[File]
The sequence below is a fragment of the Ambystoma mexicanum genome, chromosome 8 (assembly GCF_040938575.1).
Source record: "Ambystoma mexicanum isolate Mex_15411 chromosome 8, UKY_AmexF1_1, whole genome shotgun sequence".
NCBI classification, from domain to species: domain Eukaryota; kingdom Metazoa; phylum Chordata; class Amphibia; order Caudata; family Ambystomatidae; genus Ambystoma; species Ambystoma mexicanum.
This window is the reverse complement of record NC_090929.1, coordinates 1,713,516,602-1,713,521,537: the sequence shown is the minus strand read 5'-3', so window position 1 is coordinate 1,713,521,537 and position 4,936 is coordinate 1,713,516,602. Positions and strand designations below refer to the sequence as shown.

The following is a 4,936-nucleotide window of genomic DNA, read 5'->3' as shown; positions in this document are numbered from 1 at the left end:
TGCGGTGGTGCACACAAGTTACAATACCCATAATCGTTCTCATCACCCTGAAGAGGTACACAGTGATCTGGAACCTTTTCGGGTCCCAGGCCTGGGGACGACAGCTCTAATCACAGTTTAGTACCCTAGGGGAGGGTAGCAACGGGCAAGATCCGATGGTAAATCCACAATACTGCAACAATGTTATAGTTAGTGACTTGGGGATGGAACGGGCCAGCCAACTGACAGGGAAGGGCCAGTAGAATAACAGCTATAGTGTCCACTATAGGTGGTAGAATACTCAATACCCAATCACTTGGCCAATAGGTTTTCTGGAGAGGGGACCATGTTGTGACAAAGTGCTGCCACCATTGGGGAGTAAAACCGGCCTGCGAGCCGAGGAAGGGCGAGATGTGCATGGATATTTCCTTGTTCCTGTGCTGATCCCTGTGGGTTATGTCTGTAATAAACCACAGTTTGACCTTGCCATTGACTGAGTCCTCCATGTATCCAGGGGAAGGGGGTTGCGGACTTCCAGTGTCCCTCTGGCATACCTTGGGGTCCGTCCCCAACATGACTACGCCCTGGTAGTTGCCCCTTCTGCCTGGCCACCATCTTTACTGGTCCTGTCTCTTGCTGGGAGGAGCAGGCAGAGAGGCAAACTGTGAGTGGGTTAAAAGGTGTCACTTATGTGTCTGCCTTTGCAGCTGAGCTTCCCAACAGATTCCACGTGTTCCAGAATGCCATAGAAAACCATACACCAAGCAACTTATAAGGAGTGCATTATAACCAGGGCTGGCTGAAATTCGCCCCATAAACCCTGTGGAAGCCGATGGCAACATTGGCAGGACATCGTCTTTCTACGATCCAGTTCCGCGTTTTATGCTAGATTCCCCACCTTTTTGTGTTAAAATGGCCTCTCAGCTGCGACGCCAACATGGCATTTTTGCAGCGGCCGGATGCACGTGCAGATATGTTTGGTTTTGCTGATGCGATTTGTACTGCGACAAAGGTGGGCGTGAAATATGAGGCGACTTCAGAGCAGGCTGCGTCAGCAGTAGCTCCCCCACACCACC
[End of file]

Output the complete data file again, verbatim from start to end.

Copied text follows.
The sequence below is a fragment of the Ambystoma mexicanum genome, chromosome 8 (assembly GCF_040938575.1).
Source record: "Ambystoma mexicanum isolate Mex_15411 chromosome 8, UKY_AmexF1_1, whole genome shotgun sequence".
NCBI classification, from domain to species: domain Eukaryota; kingdom Metazoa; phylum Chordata; class Amphibia; order Caudata; family Ambystomatidae; genus Ambystoma; species Ambystoma mexicanum.
This window is the reverse complement of record NC_090929.1, coordinates 1,713,516,602-1,713,521,537: the sequence shown is the minus strand read 5'-3', so window position 1 is coordinate 1,713,521,537 and position 4,936 is coordinate 1,713,516,602. Positions and strand designations below refer to the sequence as shown.

The following is a 4,936-nucleotide window of genomic DNA, read 5'->3' as shown; positions in this document are numbered from 1 at the left end:
TGCGGTGGTGCACACAAGTTACAATACCCATAATCGTTCTCATCACCCTGAAGAGGTACACAGTGATCTGGAACCTTTTCGGGTCCCAGGCCTGGGGACGACAGCTCTAATCACAGTTTAGTACCCTAGGGGAGGGTAGCAACGGGCAAGATCCGATGGTAAATCCACAATACTGCAACAATGTTATAGTTAGTGACTTGGGGATGGAACGGGCCAGCCAACTGACAGGGAAGGGCCAGTAGAATAACAGCTATAGTGTCCACTATAGGTGGTAGAATACTCAATACCCAATCACTTGGCCAATAGGTTTTCTGGAGAGGGGACCATGTTGTGACAAAGTGCTGCCACCATTGGGGAGTAAAACCGGCCTGCGAGCCGAGGAAGGGCGAGATGTGCATGGATATTTCCTTGTTCCTGTGCTGATCCCTGTGGGTTATGTCTGTAATAAACCACAGTTTGACCTTGCCATTGACTGAGTCCTCCATGTATCCAGGGGAAGGGGGTTGCGGACTTCCAGTGTCCCTCTGGCATACCTTGGGGTCCGTCCCCAACATGACTACGCCCTGGTAGTTGCCCCTTCTGCCTGGCCACCATCTTTACTGGTCCTGTCTCTTGCTGGGAGGAGCAGGCAGAGAGGCAAACTGTGAGTGGGTTAAAAGGTGTCACTTATGTGTCTGCCTTTGCAGCTGAGCTTCCCAACAGATTCCACGTGTTCCAGAATGCCATAGAAAACCATACACCAAGCAACTTATAAGGAGTGCATTATAACCAGGGCTGGCTGAAATTCGCCCCATAAACCCTGTGGAAGCCGATGGCAACATTGGCAGGACATCGTCTTTCTACGATCCAGTTCCGCGTTTTATGCTAGATTCCCCACCTTTTTGTGTTAAAATGGCCTCTCAGCTGCGACGCCAACATGGCATTTTTGCAGCGGCCGGATGCACGTGCAGATATGTTTGGTTTTGCTGATGCGATTTGTACTGCGACAAAGGTGGGCGTGAAATATGAGGCGACTTCAGAGCAGGCTGCGTCAGCAGTAGCTCCCCCACACCACC